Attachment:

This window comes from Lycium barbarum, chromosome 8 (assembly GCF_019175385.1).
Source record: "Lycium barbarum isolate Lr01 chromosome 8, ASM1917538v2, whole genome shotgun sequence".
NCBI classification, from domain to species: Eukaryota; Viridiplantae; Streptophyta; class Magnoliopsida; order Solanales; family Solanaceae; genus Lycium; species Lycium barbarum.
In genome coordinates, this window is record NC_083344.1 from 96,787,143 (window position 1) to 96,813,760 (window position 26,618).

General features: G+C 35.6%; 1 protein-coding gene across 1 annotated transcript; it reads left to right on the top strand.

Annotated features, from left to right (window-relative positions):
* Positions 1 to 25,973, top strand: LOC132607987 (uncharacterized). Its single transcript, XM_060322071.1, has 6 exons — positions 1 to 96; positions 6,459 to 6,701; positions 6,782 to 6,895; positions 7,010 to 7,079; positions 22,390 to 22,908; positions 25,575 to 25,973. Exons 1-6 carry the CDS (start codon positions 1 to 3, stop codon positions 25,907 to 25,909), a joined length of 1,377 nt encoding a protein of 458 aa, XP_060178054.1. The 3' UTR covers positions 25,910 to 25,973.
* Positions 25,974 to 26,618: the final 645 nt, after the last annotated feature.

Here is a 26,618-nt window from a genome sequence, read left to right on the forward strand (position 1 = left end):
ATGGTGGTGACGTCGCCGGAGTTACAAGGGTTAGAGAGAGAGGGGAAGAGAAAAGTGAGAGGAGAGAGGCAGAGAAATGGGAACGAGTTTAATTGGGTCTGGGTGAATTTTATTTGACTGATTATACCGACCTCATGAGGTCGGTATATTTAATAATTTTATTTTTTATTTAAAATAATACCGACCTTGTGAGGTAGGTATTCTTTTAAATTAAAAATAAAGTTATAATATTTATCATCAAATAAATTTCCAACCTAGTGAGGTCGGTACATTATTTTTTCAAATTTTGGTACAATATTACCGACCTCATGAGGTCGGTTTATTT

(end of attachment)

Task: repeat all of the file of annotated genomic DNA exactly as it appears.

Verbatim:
This window comes from Lycium barbarum, chromosome 8 (assembly GCF_019175385.1).
Source record: "Lycium barbarum isolate Lr01 chromosome 8, ASM1917538v2, whole genome shotgun sequence".
NCBI classification, from domain to species: Eukaryota; Viridiplantae; Streptophyta; class Magnoliopsida; order Solanales; family Solanaceae; genus Lycium; species Lycium barbarum.
In genome coordinates, this window is record NC_083344.1 from 96,787,143 (window position 1) to 96,813,760 (window position 26,618).

General features: G+C 35.6%; 1 protein-coding gene across 1 annotated transcript; it reads left to right on the top strand.

Annotated features, from left to right (window-relative positions):
* Positions 1 to 25,973, top strand: LOC132607987 (uncharacterized). Its single transcript, XM_060322071.1, has 6 exons — positions 1 to 96; positions 6,459 to 6,701; positions 6,782 to 6,895; positions 7,010 to 7,079; positions 22,390 to 22,908; positions 25,575 to 25,973. Exons 1-6 carry the CDS (start codon positions 1 to 3, stop codon positions 25,907 to 25,909), a joined length of 1,377 nt encoding a protein of 458 aa, XP_060178054.1. The 3' UTR covers positions 25,910 to 25,973.
* Positions 25,974 to 26,618: the final 645 nt, after the last annotated feature.

Here is a 26,618-nt window from a genome sequence, read left to right on the forward strand (position 1 = left end):
ATGGTGGTGACGTCGCCGGAGTTACAAGGGTTAGAGAGAGAGGGGAAGAGAAAAGTGAGAGGAGAGAGGCAGAGAAATGGGAACGAGTTTAATTGGGTCTGGGTGAATTTTATTTGACTGATTATACCGACCTCATGAGGTCGGTATATTTAATAATTTTATTTTTTATTTAAAATAATACCGACCTTGTGAGGTAGGTATTCTTTTAAATTAAAAATAAAGTTATAATATTTATCATCAAATAAATTTCCAACCTAGTGAGGTCGGTACATTATTTTTTCAAATTTTGGTACAATATTACCGACCTCATGAGGTCGGTTTATTT